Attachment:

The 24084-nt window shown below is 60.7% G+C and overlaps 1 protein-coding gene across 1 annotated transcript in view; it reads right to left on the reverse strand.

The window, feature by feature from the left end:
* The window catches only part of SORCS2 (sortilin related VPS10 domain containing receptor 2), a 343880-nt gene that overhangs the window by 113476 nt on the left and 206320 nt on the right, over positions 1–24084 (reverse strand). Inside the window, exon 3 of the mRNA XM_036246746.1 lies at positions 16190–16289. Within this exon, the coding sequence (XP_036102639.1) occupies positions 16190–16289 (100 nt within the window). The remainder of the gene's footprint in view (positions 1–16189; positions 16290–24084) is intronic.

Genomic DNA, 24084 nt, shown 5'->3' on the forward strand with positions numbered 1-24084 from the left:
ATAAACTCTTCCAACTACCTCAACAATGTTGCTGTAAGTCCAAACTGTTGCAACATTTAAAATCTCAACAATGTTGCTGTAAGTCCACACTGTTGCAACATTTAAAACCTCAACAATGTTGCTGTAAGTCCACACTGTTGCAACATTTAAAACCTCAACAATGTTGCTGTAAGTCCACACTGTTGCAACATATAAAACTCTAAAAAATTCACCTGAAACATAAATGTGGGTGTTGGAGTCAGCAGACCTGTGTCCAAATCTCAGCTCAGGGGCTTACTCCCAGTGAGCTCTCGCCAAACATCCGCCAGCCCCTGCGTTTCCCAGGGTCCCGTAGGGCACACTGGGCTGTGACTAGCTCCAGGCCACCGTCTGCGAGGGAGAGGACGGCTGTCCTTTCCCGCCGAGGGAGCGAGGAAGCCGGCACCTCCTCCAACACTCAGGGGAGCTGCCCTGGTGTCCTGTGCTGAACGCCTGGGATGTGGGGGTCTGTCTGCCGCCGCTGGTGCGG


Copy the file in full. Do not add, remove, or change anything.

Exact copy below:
The 24084-nt window shown below is 60.7% G+C and overlaps 1 protein-coding gene across 1 annotated transcript in view; it reads right to left on the reverse strand.

The window, feature by feature from the left end:
* The window catches only part of SORCS2 (sortilin related VPS10 domain containing receptor 2), a 343880-nt gene that overhangs the window by 113476 nt on the left and 206320 nt on the right, over positions 1–24084 (reverse strand). Inside the window, exon 3 of the mRNA XM_036246746.1 lies at positions 16190–16289. Within this exon, the coding sequence (XP_036102639.1) occupies positions 16190–16289 (100 nt within the window). The remainder of the gene's footprint in view (positions 1–16189; positions 16290–24084) is intronic.

Genomic DNA, 24084 nt, shown 5'->3' on the forward strand with positions numbered 1-24084 from the left:
ATAAACTCTTCCAACTACCTCAACAATGTTGCTGTAAGTCCAAACTGTTGCAACATTTAAAATCTCAACAATGTTGCTGTAAGTCCACACTGTTGCAACATTTAAAACCTCAACAATGTTGCTGTAAGTCCACACTGTTGCAACATTTAAAACCTCAACAATGTTGCTGTAAGTCCACACTGTTGCAACATATAAAACTCTAAAAAATTCACCTGAAACATAAATGTGGGTGTTGGAGTCAGCAGACCTGTGTCCAAATCTCAGCTCAGGGGCTTACTCCCAGTGAGCTCTCGCCAAACATCCGCCAGCCCCTGCGTTTCCCAGGGTCCCGTAGGGCACACTGGGCTGTGACTAGCTCCAGGCCACCGTCTGCGAGGGAGAGGACGGCTGTCCTTTCCCGCCGAGGGAGCGAGGAAGCCGGCACCTCCTCCAACACTCAGGGGAGCTGCCCTGGTGTCCTGTGCTGAACGCCTGGGATGTGGGGGTCTGTCTGCCGCCGCTGGTGCGG